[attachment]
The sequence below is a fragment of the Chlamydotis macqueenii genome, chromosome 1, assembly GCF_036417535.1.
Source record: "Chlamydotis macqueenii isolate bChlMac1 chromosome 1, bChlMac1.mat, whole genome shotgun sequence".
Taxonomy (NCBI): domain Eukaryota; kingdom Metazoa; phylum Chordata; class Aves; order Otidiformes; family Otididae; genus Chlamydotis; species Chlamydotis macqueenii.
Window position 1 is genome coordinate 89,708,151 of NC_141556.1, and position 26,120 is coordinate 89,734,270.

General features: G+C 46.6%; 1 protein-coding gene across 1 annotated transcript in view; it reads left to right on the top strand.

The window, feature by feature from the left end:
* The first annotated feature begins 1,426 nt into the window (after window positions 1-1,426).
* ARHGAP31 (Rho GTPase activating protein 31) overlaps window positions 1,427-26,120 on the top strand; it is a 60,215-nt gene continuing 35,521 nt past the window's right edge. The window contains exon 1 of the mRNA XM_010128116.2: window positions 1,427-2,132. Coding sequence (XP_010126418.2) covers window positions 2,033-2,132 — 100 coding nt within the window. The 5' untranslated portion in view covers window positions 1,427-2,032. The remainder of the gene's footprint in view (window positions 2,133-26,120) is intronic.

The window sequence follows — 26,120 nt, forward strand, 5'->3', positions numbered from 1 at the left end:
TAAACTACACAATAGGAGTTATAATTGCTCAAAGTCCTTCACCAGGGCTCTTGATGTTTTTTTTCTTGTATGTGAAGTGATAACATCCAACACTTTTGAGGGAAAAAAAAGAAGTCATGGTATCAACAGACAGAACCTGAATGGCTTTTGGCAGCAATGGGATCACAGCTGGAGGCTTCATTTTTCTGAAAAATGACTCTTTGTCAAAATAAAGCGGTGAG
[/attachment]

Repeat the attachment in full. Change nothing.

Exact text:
The sequence below is a fragment of the Chlamydotis macqueenii genome, chromosome 1, assembly GCF_036417535.1.
Source record: "Chlamydotis macqueenii isolate bChlMac1 chromosome 1, bChlMac1.mat, whole genome shotgun sequence".
Taxonomy (NCBI): domain Eukaryota; kingdom Metazoa; phylum Chordata; class Aves; order Otidiformes; family Otididae; genus Chlamydotis; species Chlamydotis macqueenii.
Window position 1 is genome coordinate 89,708,151 of NC_141556.1, and position 26,120 is coordinate 89,734,270.

General features: G+C 46.6%; 1 protein-coding gene across 1 annotated transcript in view; it reads left to right on the top strand.

The window, feature by feature from the left end:
* The first annotated feature begins 1,426 nt into the window (after window positions 1-1,426).
* ARHGAP31 (Rho GTPase activating protein 31) overlaps window positions 1,427-26,120 on the top strand; it is a 60,215-nt gene continuing 35,521 nt past the window's right edge. The window contains exon 1 of the mRNA XM_010128116.2: window positions 1,427-2,132. Coding sequence (XP_010126418.2) covers window positions 2,033-2,132 — 100 coding nt within the window. The 5' untranslated portion in view covers window positions 1,427-2,032. The remainder of the gene's footprint in view (window positions 2,133-26,120) is intronic.

The window sequence follows — 26,120 nt, forward strand, 5'->3', positions numbered from 1 at the left end:
TAAACTACACAATAGGAGTTATAATTGCTCAAAGTCCTTCACCAGGGCTCTTGATGTTTTTTTTCTTGTATGTGAAGTGATAACATCCAACACTTTTGAGGGAAAAAAAAGAAGTCATGGTATCAACAGACAGAACCTGAATGGCTTTTGGCAGCAATGGGATCACAGCTGGAGGCTTCATTTTTCTGAAAAATGACTCTTTGTCAAAATAAAGCGGTGAG